Century of Electrical Standards: History of the ANSI – Guest Blog from Carl Babb

The following is a guest blog from Carl Babb:

Century of Electrical Standards – History of the ANSI

The American National Standards Institute, also known as ANSI, is a private non-profit organization. Headquartered in Washington, DC, ANSI has coordinated the development of a voluntary standardization system in the U.S. for almost a century.

ANSI acts in the interest and needs of consumers, the government, private companies and organizations. Its mission is to enhance the competitiveness of U.S. businesses on a global scale. It works with other standard organizations around the world to promote the use of U.S. standards.


Early Standards

Before the establishment of ANSI, a nongovernmental standardization was initiated with the foundation of the International Electrotechnical Commission, or IEC. This began at a meeting of leading international scientists and industrialists in 1904 in St. Louis, Missouri.

Today, IEC establishes and approves international standards for all electrical and electronic technologies, such as those for circuit breakers and protective relays. Its work covers a range of fields, from home appliances to nanotechnology.

It is made up of national committees from countries around the world. The U.S. branch of the IEC would eventually move on to establish the first ANSI.


Founding of ANSI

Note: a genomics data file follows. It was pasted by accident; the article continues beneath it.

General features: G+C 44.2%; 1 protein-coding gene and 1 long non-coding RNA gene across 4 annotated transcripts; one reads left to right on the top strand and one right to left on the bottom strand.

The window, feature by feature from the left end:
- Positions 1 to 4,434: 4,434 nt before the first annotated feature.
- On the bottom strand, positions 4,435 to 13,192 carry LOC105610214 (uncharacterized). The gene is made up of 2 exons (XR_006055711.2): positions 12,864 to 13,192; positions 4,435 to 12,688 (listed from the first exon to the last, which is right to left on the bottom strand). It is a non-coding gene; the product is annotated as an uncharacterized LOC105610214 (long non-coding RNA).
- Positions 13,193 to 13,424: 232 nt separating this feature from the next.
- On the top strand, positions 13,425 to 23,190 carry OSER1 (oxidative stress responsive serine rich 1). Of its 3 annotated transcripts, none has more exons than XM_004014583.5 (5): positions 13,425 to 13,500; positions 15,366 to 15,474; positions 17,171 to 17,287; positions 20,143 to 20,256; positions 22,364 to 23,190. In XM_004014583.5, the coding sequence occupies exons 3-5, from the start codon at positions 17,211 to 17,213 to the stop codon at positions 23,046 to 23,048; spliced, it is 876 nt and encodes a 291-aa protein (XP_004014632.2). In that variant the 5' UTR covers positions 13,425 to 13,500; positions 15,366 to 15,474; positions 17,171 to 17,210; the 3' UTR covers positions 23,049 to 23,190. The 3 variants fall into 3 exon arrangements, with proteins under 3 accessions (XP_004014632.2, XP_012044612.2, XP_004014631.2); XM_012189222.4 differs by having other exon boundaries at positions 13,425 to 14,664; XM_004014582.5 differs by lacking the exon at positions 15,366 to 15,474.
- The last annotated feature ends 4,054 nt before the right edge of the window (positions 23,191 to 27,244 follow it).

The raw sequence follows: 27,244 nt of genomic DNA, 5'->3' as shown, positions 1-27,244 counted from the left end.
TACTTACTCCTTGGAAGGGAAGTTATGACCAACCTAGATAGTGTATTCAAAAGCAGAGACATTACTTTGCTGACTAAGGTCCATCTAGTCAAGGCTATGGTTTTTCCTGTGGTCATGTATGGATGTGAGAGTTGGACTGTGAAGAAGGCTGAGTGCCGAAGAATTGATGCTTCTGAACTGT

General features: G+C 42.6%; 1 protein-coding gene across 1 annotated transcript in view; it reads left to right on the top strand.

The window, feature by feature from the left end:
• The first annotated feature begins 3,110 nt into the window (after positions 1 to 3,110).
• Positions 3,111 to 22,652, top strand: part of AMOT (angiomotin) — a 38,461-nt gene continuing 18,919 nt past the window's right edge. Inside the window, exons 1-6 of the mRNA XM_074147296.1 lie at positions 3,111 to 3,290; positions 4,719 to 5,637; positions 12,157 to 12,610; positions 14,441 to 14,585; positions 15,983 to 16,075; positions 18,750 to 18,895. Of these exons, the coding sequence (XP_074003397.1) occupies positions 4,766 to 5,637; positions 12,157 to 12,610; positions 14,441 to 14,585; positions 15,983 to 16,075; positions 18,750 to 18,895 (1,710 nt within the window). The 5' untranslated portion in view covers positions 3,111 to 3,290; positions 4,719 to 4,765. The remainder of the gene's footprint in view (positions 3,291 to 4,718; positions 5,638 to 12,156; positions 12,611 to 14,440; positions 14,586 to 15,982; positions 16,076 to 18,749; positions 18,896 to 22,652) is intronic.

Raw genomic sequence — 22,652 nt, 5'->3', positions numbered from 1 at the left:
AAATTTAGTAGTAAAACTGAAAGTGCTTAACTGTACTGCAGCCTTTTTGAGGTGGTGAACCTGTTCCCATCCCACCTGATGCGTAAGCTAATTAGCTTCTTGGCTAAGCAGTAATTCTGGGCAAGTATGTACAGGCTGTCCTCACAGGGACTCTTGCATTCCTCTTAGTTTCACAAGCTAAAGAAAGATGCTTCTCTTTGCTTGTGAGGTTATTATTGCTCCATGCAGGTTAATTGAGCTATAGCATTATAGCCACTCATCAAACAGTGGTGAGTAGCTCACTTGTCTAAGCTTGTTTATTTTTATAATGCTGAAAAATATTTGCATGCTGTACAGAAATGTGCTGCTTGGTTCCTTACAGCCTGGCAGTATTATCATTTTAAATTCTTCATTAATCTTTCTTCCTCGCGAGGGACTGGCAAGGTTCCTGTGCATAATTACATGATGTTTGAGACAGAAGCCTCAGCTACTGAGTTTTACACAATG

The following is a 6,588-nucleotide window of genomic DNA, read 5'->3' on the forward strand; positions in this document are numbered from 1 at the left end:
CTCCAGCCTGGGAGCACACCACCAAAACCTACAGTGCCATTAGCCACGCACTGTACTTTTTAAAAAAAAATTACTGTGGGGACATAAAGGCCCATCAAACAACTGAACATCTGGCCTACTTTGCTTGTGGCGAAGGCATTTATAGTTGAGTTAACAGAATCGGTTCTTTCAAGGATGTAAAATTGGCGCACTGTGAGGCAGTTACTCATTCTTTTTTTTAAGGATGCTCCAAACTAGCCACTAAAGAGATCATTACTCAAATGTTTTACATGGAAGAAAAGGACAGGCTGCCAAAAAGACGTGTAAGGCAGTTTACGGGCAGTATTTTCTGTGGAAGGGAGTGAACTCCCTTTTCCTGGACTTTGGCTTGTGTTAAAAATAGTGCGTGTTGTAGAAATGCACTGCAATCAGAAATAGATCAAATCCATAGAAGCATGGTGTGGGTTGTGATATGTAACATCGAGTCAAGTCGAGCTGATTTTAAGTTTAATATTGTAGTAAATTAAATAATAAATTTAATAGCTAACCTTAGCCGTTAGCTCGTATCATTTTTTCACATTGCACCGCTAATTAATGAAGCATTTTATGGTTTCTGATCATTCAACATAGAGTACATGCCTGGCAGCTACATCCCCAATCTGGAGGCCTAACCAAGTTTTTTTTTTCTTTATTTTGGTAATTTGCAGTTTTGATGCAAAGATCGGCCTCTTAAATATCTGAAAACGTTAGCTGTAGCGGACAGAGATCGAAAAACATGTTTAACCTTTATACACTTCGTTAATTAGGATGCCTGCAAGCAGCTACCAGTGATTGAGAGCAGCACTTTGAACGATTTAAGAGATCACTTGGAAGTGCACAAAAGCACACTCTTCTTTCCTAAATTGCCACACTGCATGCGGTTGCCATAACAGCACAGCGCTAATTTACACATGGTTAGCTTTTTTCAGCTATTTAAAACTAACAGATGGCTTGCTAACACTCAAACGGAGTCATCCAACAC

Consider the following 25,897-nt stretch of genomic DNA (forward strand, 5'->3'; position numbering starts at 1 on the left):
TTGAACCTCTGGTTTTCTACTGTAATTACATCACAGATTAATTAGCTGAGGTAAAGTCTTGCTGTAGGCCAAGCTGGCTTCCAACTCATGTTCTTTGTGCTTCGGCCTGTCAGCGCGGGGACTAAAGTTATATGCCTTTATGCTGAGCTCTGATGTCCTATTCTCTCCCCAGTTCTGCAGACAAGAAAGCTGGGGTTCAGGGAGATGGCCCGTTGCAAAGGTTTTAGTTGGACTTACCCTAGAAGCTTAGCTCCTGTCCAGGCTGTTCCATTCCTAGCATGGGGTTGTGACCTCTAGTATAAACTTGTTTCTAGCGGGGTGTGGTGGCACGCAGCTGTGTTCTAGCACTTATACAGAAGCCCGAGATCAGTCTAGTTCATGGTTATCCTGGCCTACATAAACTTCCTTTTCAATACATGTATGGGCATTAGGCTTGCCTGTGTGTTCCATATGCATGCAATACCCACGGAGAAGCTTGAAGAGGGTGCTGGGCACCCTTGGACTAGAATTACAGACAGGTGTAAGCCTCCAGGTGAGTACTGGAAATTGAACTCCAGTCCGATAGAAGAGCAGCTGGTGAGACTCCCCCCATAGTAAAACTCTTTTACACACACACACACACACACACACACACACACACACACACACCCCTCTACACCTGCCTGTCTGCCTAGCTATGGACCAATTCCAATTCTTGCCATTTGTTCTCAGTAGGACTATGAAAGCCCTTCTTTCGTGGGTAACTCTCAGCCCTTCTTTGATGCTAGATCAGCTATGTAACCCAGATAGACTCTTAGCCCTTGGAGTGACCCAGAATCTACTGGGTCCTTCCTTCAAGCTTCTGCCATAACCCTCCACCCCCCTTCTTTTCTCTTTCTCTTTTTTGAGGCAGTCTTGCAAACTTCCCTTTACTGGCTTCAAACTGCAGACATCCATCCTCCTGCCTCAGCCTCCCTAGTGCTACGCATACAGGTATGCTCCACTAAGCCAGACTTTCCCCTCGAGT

Several groups of professional organizations founded ANSI. It originated in 1916, when members of the United Engineering Society, or UES, came together. Initiated by the American Institute of Electrical Engineers, an UES member, the electrical engineers invited other members, namely the American Society of Mechanical Engineers, the American Society of Civil Engineers, the American Institute of Mining and Metallurgical Engineers and the American Society for Testing Materials to participate in the establishment of a national organization with the aim to coordinate standards development. They were later joined by the non-UES member, namely the U.S. Departments of War, Navy and Commerce.

The original name for ANSI was the American Engineering Standards Committee, or AESC. During its first year, it had an annual budget of $7,500, pooled together from the founding members. Its executive staff was a mechanical engineer named Clifford B. LePage.


Early ANSI Projects

ANSI’s first project was a standard of pipe threads, which occurred a year after AESC was founded. In 1920, AESC took on the major task of replacing current safety codes to improve accident prevention.

It was highly efficient and by 1921, the first American Standard Safety Code was approved. This code outlined safety procedures for industrial workers to protect their heads and eyes. By 1926, AESC had established national standards in many fields, from construction and traffic to electrical and mechanical engineering.